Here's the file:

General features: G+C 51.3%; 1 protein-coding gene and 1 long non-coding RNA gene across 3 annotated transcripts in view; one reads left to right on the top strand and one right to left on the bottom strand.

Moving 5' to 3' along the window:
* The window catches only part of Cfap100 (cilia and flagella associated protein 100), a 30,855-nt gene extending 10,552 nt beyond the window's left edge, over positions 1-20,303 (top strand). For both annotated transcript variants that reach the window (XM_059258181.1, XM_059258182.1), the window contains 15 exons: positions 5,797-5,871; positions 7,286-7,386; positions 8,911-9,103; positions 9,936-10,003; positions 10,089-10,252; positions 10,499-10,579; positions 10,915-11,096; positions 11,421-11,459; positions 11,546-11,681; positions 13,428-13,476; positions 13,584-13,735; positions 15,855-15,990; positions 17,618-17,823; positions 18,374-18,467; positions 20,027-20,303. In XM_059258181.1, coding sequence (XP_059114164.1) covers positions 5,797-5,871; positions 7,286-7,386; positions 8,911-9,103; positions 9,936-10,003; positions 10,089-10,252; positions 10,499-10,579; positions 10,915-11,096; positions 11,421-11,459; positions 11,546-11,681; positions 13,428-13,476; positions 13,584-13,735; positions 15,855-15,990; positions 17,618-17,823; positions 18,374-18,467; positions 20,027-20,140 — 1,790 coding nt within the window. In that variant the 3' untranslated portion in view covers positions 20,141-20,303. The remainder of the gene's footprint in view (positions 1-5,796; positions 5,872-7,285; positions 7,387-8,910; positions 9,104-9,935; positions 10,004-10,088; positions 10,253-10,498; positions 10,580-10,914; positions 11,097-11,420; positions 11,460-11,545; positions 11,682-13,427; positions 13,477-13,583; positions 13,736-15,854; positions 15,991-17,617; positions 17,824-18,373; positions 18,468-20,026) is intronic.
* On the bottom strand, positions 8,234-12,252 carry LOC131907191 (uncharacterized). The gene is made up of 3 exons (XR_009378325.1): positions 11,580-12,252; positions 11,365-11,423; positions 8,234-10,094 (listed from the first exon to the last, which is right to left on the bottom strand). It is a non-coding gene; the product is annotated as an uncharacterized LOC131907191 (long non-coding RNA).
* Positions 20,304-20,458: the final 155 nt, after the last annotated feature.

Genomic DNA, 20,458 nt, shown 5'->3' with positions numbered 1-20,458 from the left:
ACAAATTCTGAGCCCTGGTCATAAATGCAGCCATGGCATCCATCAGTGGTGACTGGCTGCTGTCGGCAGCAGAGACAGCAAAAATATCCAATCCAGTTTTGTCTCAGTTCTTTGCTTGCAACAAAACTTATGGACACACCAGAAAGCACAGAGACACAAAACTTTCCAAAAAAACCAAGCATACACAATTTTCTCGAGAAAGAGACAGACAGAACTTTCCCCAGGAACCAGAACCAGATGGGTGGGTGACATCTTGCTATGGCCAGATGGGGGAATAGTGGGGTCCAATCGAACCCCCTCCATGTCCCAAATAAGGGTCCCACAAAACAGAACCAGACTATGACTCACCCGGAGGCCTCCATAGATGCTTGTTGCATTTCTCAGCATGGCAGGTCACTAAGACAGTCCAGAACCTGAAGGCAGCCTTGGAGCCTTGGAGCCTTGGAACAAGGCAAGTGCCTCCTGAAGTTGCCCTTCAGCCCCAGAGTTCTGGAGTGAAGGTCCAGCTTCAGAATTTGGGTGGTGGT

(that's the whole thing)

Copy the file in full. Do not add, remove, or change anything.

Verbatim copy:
General features: G+C 51.3%; 1 protein-coding gene and 1 long non-coding RNA gene across 3 annotated transcripts in view; one reads left to right on the top strand and one right to left on the bottom strand.

Moving 5' to 3' along the window:
* The window catches only part of Cfap100 (cilia and flagella associated protein 100), a 30,855-nt gene extending 10,552 nt beyond the window's left edge, over positions 1-20,303 (top strand). For both annotated transcript variants that reach the window (XM_059258181.1, XM_059258182.1), the window contains 15 exons: positions 5,797-5,871; positions 7,286-7,386; positions 8,911-9,103; positions 9,936-10,003; positions 10,089-10,252; positions 10,499-10,579; positions 10,915-11,096; positions 11,421-11,459; positions 11,546-11,681; positions 13,428-13,476; positions 13,584-13,735; positions 15,855-15,990; positions 17,618-17,823; positions 18,374-18,467; positions 20,027-20,303. In XM_059258181.1, coding sequence (XP_059114164.1) covers positions 5,797-5,871; positions 7,286-7,386; positions 8,911-9,103; positions 9,936-10,003; positions 10,089-10,252; positions 10,499-10,579; positions 10,915-11,096; positions 11,421-11,459; positions 11,546-11,681; positions 13,428-13,476; positions 13,584-13,735; positions 15,855-15,990; positions 17,618-17,823; positions 18,374-18,467; positions 20,027-20,140 — 1,790 coding nt within the window. In that variant the 3' untranslated portion in view covers positions 20,141-20,303. The remainder of the gene's footprint in view (positions 1-5,796; positions 5,872-7,285; positions 7,387-8,910; positions 9,104-9,935; positions 10,004-10,088; positions 10,253-10,498; positions 10,580-10,914; positions 11,097-11,420; positions 11,460-11,545; positions 11,682-13,427; positions 13,477-13,583; positions 13,736-15,854; positions 15,991-17,617; positions 17,824-18,373; positions 18,468-20,026) is intronic.
* On the bottom strand, positions 8,234-12,252 carry LOC131907191 (uncharacterized). The gene is made up of 3 exons (XR_009378325.1): positions 11,580-12,252; positions 11,365-11,423; positions 8,234-10,094 (listed from the first exon to the last, which is right to left on the bottom strand). It is a non-coding gene; the product is annotated as an uncharacterized LOC131907191 (long non-coding RNA).
* Positions 20,304-20,458: the final 155 nt, after the last annotated feature.

Genomic DNA, 20,458 nt, shown 5'->3' with positions numbered 1-20,458 from the left:
ACAAATTCTGAGCCCTGGTCATAAATGCAGCCATGGCATCCATCAGTGGTGACTGGCTGCTGTCGGCAGCAGAGACAGCAAAAATATCCAATCCAGTTTTGTCTCAGTTCTTTGCTTGCAACAAAACTTATGGACACACCAGAAAGCACAGAGACACAAAACTTTCCAAAAAAACCAAGCATACACAATTTTCTCGAGAAAGAGACAGACAGAACTTTCCCCAGGAACCAGAACCAGATGGGTGGGTGACATCTTGCTATGGCCAGATGGGGGAATAGTGGGGTCCAATCGAACCCCCTCCATGTCCCAAATAAGGGTCCCACAAAACAGAACCAGACTATGACTCACCCGGAGGCCTCCATAGATGCTTGTTGCATTTCTCAGCATGGCAGGTCACTAAGACAGTCCAGAACCTGAAGGCAGCCTTGGAGCCTTGGAGCCTTGGAACAAGGCAAGTGCCTCCTGAAGTTGCCCTTCAGCCCCAGAGTTCTGGAGTGAAGGTCCAGCTTCAGAATTTGGGTGGTGGT